Jacob’s parents met aboard ship in 1918 as members of the American Zionist Medical Unit, funded through donations from Jewish communities throughout the United States, and organized by Henrietta Szold and the leadership of Hadassah in New York. The Unit left for Palestine as World War I was ending, in the summer of 1918, comprised of nurses, doctors, dentists, sanitarians and administrators and many tons of medical supplies including an ambulance donated by a Hadassah chapter. By the time the Unit arrived in Jerusalem, Madeline Epstein and Dr. Samuel Lewin-Epstein were engaged. Madeline’s memories of the trip can be found in her oral history. The business administrator of the Unit once it arrived in Palestine was Samuel’s father Eliahu Ze’ev (Wolf) Lewin-Epstein (generally referred to as E.W. Lewin-Epstein).

Madeline, E.W. and Samuel Lewin-Epstein in Palestine circa 1918
Madeline, E.W. and Samuel Lewin-Epstein in Jaffa, Palestine, circa 1918

E.W., born in 1864, was by the turn of the 20th century involved in the leadership of many Jewish and Zionist American organizations. A businessman, he also lived in Palestine at various times during his career. A brief and incomplete list of his involvements at the beginning of the 20th century include Vice-President of the Federation of American Zionists (predecessor to the Zionist Organization of America) (1907); served in some capacity in 1919 with the Zionist Commission to Palestine; treasurer of the Provisional Executive Committee for General Zionist Affairs (1914-1916). A brief JTA article from 1923 lists E.W. as “European representative of the Remittance department”, presumably of HIAS. More information can be found in his New York Times obituary.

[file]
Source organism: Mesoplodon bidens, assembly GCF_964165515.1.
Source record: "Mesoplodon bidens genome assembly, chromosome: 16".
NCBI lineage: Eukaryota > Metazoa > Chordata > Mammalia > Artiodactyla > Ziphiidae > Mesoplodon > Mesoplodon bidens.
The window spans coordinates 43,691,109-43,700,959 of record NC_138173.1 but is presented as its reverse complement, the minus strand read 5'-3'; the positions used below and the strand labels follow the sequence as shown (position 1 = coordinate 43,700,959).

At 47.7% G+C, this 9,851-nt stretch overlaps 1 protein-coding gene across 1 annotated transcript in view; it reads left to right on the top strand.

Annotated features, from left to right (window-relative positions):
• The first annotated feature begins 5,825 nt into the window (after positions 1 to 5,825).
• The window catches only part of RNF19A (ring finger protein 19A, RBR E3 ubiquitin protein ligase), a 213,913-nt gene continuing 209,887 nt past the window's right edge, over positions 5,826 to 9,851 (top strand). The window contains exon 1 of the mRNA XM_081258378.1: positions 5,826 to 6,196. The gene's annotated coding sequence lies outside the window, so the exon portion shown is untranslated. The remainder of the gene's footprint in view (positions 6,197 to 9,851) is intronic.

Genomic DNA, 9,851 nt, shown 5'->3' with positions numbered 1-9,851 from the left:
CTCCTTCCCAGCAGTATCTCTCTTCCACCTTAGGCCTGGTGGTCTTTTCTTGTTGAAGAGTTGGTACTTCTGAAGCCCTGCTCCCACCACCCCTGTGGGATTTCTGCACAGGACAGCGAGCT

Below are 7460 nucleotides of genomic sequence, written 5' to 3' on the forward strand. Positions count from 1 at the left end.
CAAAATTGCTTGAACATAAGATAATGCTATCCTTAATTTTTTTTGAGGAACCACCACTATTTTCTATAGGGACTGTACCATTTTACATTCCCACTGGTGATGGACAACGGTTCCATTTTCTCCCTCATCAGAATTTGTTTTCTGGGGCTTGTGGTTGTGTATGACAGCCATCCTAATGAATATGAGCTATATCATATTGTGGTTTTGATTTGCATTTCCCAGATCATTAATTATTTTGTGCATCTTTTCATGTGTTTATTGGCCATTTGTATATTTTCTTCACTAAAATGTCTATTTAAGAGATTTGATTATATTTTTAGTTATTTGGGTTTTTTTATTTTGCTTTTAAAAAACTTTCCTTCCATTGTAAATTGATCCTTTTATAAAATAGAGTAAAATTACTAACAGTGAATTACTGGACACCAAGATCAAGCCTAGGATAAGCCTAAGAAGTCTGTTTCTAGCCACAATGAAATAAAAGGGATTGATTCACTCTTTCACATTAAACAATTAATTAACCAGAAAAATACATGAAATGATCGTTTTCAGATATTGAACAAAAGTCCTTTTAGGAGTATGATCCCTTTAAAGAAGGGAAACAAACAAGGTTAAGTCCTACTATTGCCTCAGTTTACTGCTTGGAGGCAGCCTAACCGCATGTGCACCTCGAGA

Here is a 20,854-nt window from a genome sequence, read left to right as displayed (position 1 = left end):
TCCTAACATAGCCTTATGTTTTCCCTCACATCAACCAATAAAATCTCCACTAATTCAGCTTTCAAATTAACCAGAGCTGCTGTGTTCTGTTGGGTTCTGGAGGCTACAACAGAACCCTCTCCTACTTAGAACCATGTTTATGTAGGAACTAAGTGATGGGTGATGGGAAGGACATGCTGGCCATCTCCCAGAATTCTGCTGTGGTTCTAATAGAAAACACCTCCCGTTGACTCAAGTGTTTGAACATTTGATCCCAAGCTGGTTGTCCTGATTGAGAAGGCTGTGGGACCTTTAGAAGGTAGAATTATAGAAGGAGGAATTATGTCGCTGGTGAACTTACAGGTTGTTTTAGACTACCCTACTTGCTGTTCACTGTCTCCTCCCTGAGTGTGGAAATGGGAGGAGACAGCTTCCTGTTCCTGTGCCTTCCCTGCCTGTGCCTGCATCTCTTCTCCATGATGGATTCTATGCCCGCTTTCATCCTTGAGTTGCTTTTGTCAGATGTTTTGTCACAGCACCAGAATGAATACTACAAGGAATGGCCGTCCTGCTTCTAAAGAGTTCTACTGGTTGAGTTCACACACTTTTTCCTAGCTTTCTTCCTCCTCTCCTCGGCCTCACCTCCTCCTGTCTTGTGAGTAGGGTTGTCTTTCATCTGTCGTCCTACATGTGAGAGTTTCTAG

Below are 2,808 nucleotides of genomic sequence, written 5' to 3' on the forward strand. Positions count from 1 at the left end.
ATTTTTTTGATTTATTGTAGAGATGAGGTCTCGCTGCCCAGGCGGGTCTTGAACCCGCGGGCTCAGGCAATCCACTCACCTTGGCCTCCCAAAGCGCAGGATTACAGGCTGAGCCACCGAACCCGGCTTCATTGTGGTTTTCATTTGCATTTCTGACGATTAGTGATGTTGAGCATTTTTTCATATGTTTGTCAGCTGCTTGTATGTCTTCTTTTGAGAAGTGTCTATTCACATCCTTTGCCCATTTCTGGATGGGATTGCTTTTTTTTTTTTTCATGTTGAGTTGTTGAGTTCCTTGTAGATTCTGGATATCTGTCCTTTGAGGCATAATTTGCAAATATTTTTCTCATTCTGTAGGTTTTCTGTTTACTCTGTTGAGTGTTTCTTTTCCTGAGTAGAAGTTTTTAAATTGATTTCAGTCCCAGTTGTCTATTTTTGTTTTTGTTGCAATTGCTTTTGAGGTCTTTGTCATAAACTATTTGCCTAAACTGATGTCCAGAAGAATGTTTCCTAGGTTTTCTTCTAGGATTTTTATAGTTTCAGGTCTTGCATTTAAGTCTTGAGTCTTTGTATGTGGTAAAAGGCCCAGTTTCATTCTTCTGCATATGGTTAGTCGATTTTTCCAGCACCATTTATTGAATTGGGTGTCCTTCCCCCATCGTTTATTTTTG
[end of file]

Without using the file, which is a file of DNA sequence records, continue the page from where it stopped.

Listed in his 1932 obituary as a director of HIAS, he was also a member of the board of the National Refugee Service (NRS), which was in existence from 1933 to 1946 and whose work was eventually folded into HIAS.

E.W. Lewin-Epstein was among the handful of Jewish men (and fewer women) of his generation living in New York around the turn of the century, who became prominent leaders of relief and social service organizations, and Zionist organizations, such as the Federation of Jewish Philanthropies of New York, HIAS, NRS, the Hebrew Orphan Asylum. The leaders listed as involved with the Provisional Executive Committee at the start of WWI are good examples: Louis Brandeis, Henrietta Szold, Louis Lipsky, E.W. Lewin-Epstein, Stephen Wise, Judah Magnes and Harry Friedenwald. Others, such as Solomon Lowenstein and William Rosenwald, can also be found funding and/or leading organizations. Working largely as volunteers in some capacity – financial, political – they were for decades the driving force in the rescue of Jewish refugees, in providing a better life for recent immigrants and the poor in New York and around the United States, and in helping to create an infrastructure in Palestine in anticipation of a Jewish homeland there.

1957 Holiday Message from Murray Gurfein

In the fall of 1957, Murray Gurfein was Chairman of the United HIAS Executive Committee. A holiday message was printed on the front page of the September-October 1957 issue, number XXI, of “Inside United HIAS Service”:

Holiday Message from Murray Gurfein
1957 High Holy Day Message from Murray Gurfein

Always “on message”, Gurfein’s words emphasized the many Jews still living in difficult circumstances in Europe, North Africa and the Middle East:

Hope for assistance in immigration to welcoming havens
Hope in the new year for assistance to Jews seeking “welcoming havens”